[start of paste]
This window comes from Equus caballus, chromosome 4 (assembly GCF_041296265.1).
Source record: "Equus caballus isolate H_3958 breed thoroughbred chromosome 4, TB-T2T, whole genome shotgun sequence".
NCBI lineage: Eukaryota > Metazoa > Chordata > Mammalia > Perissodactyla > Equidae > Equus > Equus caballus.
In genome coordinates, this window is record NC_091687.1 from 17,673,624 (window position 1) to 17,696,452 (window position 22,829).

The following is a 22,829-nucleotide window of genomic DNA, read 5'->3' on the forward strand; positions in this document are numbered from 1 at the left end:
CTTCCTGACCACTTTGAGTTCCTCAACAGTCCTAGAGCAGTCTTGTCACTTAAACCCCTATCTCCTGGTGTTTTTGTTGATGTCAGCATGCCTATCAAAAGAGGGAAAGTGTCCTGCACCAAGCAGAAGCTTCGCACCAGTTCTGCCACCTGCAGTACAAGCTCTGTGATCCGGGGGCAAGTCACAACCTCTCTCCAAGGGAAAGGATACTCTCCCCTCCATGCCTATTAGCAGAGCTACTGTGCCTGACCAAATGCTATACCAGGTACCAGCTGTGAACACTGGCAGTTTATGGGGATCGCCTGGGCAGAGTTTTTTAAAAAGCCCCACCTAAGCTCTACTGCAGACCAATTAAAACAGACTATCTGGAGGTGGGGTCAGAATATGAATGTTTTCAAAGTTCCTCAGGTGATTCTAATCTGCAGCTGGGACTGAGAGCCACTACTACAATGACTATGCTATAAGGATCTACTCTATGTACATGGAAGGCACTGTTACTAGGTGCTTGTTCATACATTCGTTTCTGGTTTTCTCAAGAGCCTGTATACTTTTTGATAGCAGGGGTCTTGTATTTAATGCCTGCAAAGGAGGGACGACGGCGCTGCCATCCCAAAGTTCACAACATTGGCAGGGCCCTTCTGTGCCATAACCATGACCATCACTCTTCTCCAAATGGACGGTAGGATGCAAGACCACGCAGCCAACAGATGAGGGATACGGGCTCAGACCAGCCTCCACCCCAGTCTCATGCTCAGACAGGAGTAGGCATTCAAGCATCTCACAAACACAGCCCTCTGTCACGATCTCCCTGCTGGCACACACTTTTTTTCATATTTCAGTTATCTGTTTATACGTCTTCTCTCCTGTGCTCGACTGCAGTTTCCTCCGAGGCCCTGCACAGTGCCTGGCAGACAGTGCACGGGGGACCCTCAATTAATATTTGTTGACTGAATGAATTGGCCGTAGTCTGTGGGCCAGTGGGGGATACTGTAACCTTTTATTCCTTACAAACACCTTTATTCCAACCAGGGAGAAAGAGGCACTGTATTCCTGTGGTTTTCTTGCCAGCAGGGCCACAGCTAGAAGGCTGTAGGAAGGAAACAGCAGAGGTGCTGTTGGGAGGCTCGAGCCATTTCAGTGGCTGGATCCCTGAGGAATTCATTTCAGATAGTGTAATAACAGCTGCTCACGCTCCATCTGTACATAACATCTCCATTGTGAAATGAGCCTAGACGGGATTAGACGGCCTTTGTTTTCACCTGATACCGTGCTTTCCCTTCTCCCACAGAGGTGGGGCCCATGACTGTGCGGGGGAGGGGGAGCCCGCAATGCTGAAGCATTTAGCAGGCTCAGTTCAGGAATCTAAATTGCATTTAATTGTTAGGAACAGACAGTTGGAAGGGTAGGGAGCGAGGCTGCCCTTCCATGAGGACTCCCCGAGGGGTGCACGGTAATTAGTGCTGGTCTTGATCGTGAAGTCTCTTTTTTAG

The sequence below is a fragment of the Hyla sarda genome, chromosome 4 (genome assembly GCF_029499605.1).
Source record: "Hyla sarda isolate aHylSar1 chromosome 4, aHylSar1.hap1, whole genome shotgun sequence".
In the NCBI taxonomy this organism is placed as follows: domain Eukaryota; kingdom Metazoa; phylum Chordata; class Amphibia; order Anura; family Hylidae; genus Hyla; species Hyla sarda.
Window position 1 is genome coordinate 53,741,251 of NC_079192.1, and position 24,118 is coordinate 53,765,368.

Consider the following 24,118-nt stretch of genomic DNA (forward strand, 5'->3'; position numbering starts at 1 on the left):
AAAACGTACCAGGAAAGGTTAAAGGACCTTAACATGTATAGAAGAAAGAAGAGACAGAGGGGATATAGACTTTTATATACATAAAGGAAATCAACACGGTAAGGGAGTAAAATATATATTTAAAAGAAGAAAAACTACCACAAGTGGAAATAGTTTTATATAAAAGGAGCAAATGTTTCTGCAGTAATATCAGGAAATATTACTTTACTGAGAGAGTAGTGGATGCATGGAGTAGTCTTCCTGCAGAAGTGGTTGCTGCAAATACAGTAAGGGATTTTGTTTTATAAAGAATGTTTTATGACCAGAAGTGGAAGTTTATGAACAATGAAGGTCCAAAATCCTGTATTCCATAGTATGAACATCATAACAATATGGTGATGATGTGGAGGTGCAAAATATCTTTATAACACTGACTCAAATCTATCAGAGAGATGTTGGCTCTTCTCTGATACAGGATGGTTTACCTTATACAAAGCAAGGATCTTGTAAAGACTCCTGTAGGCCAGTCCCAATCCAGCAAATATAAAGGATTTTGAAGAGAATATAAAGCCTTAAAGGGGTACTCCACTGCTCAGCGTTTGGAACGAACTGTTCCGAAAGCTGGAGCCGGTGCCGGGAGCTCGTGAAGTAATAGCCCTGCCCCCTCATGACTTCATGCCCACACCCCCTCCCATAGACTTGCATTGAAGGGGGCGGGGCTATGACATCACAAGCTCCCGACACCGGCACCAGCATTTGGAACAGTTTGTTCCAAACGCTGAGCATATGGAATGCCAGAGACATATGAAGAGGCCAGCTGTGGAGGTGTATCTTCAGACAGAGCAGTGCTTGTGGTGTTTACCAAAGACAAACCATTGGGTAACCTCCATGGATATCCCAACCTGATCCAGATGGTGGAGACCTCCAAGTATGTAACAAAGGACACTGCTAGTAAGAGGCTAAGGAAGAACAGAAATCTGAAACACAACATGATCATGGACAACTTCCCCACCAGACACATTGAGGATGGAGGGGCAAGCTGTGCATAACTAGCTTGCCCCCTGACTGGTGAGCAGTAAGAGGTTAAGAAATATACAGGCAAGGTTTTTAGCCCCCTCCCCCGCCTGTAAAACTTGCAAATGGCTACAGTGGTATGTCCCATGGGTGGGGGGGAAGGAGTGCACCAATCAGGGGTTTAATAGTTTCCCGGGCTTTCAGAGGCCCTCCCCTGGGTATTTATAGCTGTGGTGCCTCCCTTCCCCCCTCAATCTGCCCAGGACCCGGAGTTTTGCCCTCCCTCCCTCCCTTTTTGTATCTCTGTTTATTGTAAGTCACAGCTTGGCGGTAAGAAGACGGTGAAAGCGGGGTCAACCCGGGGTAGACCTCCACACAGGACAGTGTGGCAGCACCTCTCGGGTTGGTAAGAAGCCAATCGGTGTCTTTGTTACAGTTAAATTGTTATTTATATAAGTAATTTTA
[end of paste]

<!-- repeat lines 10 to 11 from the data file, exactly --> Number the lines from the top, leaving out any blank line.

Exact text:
Window position 1 is genome coordinate 53,741,251 of NC_079192.1, and position 24,118 is coordinate 53,765,368.

Consider the following 24,118-nt stretch of genomic DNA (forward strand, 5'->3'; position numbering starts at 1 on the left):